Because of the shortage, most semiconductor manufacturers have been embarking on capacity expansion and building fabs. Chery expects the shortage situation to ease up and become more stable in the second half of this year, and to improve gradually.

“We will see a better, improved semiconductor situation in the third and fourth quarter of next year,” he explained. “But it depends on the demand. If we say that structurally the market will grow at compound average of 5-7 percent after the added growth of 25% last year, most likely, the industry will grow above 10% this year. If in 2023–2024, we go back to this 7–8 percent, this is okay. We see the situation coming. The challenge is the credibility of what we have to manage; and today, this is a major issue. It’s been six months since we moved from a situation where the economy was supposed to grow with a GDP at 4 percent, with no inflation and low interest rates, shortage, but quite stable economic situation. Now, we have a war in Europe, high inflation everywhere, central bank wants to increase interest rates, we see increased shortage, and the situation is becoming less and less predictable.”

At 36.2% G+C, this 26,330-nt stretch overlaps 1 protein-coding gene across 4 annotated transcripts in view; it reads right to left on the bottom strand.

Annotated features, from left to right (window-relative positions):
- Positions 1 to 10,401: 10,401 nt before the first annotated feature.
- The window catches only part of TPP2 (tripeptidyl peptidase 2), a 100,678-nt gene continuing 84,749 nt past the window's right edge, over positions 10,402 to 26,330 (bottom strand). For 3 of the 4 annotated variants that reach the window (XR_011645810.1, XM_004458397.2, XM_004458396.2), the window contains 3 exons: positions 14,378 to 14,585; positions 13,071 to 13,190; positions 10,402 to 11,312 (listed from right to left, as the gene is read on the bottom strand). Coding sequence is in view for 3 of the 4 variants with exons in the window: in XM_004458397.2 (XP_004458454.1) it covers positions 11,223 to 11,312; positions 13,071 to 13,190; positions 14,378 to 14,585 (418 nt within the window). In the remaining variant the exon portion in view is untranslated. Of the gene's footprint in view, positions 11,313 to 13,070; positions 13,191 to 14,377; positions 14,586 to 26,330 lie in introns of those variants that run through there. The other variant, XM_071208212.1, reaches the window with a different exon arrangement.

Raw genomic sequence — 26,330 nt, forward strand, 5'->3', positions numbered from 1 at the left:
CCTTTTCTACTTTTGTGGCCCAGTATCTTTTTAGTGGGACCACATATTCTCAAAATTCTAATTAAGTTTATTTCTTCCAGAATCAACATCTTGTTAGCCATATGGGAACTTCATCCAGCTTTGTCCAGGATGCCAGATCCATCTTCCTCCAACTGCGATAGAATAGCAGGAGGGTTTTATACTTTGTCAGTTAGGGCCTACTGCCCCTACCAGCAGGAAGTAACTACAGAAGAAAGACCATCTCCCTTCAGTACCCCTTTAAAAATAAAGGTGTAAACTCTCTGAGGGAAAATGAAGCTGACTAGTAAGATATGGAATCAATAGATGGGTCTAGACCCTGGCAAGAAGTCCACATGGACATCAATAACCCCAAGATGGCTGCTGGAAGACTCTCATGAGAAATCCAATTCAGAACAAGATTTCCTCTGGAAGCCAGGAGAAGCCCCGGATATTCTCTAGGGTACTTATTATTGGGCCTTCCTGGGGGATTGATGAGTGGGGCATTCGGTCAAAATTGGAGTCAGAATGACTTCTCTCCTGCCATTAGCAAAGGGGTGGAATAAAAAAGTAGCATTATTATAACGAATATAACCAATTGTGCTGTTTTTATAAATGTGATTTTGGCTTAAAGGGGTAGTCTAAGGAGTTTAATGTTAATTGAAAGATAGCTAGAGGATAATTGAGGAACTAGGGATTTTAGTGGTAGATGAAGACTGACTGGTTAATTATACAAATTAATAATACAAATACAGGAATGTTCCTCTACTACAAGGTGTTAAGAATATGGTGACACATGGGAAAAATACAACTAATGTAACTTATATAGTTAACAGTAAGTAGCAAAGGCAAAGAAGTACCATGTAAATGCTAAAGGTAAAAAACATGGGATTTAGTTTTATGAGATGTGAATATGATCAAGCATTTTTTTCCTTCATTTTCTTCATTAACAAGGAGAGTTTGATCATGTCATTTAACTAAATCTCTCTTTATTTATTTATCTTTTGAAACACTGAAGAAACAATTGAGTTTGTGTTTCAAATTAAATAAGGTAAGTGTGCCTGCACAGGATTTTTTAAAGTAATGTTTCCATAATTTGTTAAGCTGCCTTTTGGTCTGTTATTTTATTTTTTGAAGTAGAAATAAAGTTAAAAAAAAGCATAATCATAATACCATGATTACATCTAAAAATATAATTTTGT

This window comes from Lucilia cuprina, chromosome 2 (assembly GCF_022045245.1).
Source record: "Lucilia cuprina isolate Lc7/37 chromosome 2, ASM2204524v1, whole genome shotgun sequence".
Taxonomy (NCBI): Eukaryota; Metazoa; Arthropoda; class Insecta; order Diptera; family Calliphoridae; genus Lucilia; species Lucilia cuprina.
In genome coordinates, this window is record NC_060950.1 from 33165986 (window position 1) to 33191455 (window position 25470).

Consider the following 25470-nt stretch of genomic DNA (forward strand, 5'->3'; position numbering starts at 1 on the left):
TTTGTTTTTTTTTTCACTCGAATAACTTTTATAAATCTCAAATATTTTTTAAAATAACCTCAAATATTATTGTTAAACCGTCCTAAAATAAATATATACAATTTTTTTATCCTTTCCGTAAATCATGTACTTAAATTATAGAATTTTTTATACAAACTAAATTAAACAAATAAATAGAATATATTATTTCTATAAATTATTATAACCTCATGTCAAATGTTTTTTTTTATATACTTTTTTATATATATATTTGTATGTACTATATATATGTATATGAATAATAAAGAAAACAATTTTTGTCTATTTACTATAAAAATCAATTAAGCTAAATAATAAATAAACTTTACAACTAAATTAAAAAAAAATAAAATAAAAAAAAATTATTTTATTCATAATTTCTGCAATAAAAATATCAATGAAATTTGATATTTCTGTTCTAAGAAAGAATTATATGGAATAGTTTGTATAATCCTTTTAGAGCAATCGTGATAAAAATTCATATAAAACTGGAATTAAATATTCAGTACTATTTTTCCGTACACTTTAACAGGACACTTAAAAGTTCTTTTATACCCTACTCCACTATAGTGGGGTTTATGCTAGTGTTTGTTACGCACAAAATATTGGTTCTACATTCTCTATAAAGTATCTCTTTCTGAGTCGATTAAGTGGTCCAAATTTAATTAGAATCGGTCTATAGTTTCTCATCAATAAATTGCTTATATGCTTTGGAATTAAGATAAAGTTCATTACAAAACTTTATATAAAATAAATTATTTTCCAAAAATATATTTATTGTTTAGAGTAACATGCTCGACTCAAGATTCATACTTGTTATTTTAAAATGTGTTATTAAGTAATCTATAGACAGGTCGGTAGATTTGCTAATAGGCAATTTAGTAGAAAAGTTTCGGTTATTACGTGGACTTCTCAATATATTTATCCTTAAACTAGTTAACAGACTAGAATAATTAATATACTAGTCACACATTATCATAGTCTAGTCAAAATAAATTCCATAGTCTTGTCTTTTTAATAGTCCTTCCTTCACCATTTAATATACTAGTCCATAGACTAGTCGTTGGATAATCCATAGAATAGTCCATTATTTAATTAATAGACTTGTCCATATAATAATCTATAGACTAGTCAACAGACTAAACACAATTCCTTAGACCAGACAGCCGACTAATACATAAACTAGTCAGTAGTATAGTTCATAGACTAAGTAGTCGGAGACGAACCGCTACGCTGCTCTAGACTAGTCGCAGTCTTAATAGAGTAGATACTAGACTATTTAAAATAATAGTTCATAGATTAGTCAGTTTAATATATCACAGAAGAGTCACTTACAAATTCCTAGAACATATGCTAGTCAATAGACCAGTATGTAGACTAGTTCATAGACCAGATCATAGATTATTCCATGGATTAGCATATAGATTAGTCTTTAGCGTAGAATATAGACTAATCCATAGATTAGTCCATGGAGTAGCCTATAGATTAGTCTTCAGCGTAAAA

But Chery said he is confident that in the long term, the semiconductor market will sustain its growth, and achieve around 7 to 9 percent CAGR, because of societal needs.

“When we look at all the projects we have, we do think the situation will go back to normal starting in the second half of 2023, and then in 2024,” he said.


Stephen Las Marias is the editor of EETimes Asia. He may be reached at


Subscribe to Newsletter

Leave a comment